Friday, January 18, 2013
The Incomparable Atuk by Mordecai Richler
The Incomparable Atuk is the story of an Inuit (the book says Eskimo, but it's from the 1960s - I feel like Eskimo is not a thing we should still be saying...?) who is brought to Toronto as a poet/curiousity, and quickly adapts to the cutthroat world of the Toronto art scene so that soon he is playing the very folks who tried to play him. The narrative style is very blunt, with no extraneous description whatsoever, and moves rapidly through a large cast of characters, most of whom I'm sure are based on real people of that time (and place).
The novel pulls no punches, bordering on being a South Park-style "equal opportunity offender" in its skewering of both the unscrupulous capitalists intent on benefitting from Atuk's presumed naivete and exotic appeal, and the good-hearted liberals equally committed to "saving" Atuk from being exploited. It's refreshing to see a character from a traditionally marginalized group shown as fully capable of being as cold-hearted and manipulative as his white counterparts, because it forces the reader to examine our own assumptions about people from other cultures and specifically indigenous people, who we often subconsciously categorize as naive or less developed than ourselves (ourselves in this instance being white people).
I also really enjoyed the commentary on the pressure to constantly monetize and market one's skill set. This comes out well in the dinner party near the end of the book, in which Richler expertly captures the irony of being paid to talk about the over-commercialization of the arts.
This book is very Canadian and above all, very Toronto. It could not be set anywhere else. Even though it was set fifty years ago, the whole "scene" is captured very well - the dinner party in particular, and the final couple chapters, definitely highlight Canada's cultural ambiguity, the love-hate relationship with the US, the madness of nationalism, and in particular Toronto's place in it. Toronto kind of wants to be the New York of Canada, I think, and in terms of being a cultural hub and a centre for government, education and culture, it comes close. But the combination of insecurity and arrogance is too big for a place that is, let's face it, a lot smaller (in many ways) than NYC. Richler captures so perfectly the pettiness of Toronto, the utter douchebaggery that can sometimes characterize it.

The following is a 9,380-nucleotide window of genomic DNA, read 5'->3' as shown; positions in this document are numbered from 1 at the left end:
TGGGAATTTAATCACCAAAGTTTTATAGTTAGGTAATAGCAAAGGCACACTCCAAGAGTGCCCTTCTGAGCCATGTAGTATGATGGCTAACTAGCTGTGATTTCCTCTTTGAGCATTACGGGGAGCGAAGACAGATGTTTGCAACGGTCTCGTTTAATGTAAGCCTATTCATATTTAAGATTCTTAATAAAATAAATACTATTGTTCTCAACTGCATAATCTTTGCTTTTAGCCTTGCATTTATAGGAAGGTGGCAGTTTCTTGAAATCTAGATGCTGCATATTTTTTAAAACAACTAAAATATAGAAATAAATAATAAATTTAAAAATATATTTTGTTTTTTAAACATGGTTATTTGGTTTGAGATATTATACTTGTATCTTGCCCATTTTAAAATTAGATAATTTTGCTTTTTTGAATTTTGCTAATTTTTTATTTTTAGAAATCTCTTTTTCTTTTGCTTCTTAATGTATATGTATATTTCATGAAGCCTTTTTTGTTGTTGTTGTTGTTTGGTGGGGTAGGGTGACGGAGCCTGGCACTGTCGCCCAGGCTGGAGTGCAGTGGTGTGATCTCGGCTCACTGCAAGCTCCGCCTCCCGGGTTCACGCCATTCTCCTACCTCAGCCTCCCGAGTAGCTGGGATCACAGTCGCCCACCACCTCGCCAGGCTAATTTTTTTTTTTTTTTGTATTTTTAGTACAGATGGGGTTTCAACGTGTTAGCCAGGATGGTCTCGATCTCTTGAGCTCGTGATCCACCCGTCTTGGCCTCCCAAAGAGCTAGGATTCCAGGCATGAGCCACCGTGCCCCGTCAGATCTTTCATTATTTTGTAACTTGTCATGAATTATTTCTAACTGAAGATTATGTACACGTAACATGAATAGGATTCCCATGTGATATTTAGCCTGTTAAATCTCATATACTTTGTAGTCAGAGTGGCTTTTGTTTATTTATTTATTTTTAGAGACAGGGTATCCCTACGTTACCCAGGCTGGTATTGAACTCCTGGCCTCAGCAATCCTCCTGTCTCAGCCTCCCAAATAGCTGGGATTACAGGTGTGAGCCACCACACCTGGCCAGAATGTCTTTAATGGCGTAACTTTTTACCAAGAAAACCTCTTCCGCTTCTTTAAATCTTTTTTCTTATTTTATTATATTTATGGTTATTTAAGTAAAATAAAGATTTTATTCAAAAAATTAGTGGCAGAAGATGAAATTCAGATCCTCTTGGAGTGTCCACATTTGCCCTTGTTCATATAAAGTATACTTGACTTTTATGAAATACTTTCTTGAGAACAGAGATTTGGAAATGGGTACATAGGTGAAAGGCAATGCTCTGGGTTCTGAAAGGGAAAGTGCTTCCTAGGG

There was a lot about the book that rubbed me the wrong way, though. The female characters are kind of appalling, and a throwaway gag about Atuk's relatives apparently gang-raping a woman is shocking in its nonchalance. And as much as it is a reasonable and unusually well-developed critique of racism, there are moments of unabashed racism in it. In fact, I'm not convinced that we are not supposed to come to the conclusion that the Inuit people are just savages - white folks are just worse. Which...is that racist? I don't know.
The style was also not my favourite thing. I like descriptive novels, and this was not that. In fact, I could see this working quite well as a play or a movie. I also like some heart, and this book has no heart. It does not love its characters, and it does not dwell on positive relationships. It was hard for me, as an incurably emotional person, to get through without having somewhere to invest my emotions.
So, while I recognize this was a good book, it is not really the book for me. I give it three CN Towers out of five.